As followers of God’s final prophet and members of the elect Bride of Christ, we made a lot of promises in God’s name. We promised safety to a world we presumed was in its death throes, ready to face tribulation, destruction and ultimate renewal. We promised healing, hope and happiness to those who accepted God’s provided way of escape. We promised individuals that their broken families would be restored, that their financial problems would vanish when they tithed, that God’s will would give them purpose and the strength to deal with the wearying parade of everyday troubles. We promised Alissa that God would heal her daughter.
Alissa was a single mother of two young boys. She worked as a clerical assistant in a faceless grey office. It paid the bills, but not all of them. She had a husband, too, but not all of him. He brought home other women, parading them in front of her face. He took them out to places she would never see. He riled up the boys, then refused to parent them. He made them despise and curse her. He probably took her money, too, but I don’t know. I was a kid, and I wasn’t supposed to listen to these kinds of stories, even though my dad was doing the same thing.
Late in the 1990s, Alissa found out she was pregnant. A third baby for a man who hardly noticed the first two. But Alissa had dreams for this one: this little girl would charm her daddy’s heart, bring him back, make a real man out of him. And our church turned those dreams into promises. God would honor her faith and restore her marriage, since she had submitted to her husband despite all the trials and was ready to bear him a daughter. Just wait and see, we promised her, God has a special miracle for you. How glorious it will be when he reveals his power through you and your family!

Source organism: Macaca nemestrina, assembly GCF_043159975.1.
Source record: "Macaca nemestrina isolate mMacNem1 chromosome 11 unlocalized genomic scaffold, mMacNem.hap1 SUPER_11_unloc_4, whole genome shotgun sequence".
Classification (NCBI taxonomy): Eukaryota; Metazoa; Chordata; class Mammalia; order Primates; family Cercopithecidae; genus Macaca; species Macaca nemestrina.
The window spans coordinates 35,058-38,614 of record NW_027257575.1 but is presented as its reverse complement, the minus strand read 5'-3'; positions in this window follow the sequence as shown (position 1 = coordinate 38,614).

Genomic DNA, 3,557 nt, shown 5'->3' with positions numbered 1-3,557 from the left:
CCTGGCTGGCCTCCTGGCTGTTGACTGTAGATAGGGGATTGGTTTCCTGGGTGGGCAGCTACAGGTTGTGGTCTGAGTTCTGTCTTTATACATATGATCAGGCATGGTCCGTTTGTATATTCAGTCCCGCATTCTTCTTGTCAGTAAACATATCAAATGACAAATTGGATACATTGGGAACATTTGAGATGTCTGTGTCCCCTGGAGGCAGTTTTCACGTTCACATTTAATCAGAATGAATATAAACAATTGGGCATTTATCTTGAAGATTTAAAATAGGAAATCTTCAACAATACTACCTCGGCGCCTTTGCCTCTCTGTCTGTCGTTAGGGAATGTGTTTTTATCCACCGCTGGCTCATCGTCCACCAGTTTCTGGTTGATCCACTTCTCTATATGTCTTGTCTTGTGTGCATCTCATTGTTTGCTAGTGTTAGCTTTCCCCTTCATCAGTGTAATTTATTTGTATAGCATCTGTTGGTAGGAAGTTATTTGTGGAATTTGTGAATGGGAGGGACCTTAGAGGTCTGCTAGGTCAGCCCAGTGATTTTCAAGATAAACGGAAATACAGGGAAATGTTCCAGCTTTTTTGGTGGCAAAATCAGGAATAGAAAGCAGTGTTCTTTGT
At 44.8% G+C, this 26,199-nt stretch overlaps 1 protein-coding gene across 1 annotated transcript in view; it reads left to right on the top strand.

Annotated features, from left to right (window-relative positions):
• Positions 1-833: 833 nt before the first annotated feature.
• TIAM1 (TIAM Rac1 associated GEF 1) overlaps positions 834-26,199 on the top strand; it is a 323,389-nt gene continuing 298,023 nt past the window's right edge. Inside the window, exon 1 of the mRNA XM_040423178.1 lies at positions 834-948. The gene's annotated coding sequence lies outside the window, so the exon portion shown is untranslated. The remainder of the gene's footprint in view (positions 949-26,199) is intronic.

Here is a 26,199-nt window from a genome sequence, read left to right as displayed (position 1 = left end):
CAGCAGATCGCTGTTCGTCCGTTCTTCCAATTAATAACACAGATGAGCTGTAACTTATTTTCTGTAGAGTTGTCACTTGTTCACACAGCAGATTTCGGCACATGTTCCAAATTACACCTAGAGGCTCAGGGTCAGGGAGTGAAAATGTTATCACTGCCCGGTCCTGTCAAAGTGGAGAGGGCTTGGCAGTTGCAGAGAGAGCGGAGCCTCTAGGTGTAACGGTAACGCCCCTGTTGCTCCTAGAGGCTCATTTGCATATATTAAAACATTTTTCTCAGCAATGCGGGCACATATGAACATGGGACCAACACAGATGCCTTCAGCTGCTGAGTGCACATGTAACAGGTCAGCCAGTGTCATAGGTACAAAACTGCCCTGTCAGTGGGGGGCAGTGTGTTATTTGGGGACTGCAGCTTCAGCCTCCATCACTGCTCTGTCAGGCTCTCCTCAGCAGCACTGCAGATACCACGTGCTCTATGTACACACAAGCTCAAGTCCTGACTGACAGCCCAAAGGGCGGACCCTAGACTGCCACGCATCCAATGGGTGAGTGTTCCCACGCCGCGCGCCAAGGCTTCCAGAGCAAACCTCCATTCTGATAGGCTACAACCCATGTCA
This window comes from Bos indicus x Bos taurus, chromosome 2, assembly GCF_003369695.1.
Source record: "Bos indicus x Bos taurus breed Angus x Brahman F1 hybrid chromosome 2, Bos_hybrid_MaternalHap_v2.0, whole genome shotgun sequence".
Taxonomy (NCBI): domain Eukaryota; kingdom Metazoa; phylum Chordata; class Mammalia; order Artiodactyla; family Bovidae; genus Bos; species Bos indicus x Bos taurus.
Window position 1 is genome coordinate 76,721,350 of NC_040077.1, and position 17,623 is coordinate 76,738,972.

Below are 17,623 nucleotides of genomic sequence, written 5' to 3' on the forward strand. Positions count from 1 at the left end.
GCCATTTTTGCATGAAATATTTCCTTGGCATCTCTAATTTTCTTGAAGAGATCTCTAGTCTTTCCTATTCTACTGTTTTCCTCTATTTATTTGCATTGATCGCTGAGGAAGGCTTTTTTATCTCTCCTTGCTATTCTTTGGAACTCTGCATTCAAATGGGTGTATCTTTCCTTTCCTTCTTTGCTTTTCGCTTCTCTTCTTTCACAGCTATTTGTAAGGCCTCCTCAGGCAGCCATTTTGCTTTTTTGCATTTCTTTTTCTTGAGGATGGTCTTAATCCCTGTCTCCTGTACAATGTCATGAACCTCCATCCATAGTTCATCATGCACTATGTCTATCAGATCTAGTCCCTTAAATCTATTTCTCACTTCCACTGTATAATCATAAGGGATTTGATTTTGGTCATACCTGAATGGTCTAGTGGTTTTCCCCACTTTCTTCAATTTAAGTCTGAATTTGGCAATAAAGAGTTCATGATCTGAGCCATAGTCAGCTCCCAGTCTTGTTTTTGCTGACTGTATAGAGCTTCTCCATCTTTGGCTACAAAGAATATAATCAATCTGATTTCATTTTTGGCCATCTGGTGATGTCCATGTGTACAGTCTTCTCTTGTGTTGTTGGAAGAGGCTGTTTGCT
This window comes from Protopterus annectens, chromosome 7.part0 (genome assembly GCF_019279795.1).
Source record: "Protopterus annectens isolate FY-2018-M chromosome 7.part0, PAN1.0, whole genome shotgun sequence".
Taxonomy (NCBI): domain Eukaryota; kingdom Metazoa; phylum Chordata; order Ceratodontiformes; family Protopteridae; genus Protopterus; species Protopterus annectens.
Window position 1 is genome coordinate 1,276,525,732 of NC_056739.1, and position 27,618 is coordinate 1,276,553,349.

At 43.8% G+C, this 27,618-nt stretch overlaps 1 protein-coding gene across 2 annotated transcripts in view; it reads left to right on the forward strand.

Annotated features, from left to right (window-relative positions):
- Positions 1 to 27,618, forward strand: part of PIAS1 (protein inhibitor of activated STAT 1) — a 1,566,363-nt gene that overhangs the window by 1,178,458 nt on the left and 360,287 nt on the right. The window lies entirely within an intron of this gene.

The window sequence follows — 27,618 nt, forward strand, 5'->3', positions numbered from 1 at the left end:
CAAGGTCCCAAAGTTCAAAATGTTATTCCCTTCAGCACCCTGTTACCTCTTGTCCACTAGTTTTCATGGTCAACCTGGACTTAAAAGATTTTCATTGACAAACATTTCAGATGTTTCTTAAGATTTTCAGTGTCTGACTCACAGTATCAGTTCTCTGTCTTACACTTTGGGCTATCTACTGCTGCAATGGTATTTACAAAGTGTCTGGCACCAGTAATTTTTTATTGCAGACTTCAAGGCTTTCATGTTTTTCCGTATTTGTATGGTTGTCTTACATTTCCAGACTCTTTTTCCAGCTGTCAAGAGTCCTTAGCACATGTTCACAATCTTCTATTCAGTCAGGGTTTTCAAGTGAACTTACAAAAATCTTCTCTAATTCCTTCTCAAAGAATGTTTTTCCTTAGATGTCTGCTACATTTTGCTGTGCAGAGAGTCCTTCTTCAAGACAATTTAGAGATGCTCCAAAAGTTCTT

Within weeks, Alissa learned that there was a problem with the baby. The child had a genetic abnormality: an extra chromosome, perhaps. She was expected to live only a matter of hours, if she wasn’t already stillborn. The doctors recommended abortion. They said it would spare Alissa the pain of saying goodbye to a daughter who would never hear her hello.
Everyone at church smiled knowingly at this point in Alissa’s story. Doctors loved to recommend abortion, especially unnecessary abortion. It made them money, after all. Alissa ought to ignore them. They were part of a culture of death and hated motherhood. Worse, they didn’t believe in the power of God to heal the sick! Not even cancer could stand before the prayers of God’s elect. Heads wagged along with the tongues. Those doctors might think they knew what they were doing, but they didn’t know our God. He could turn Alissa’s dreams into promises.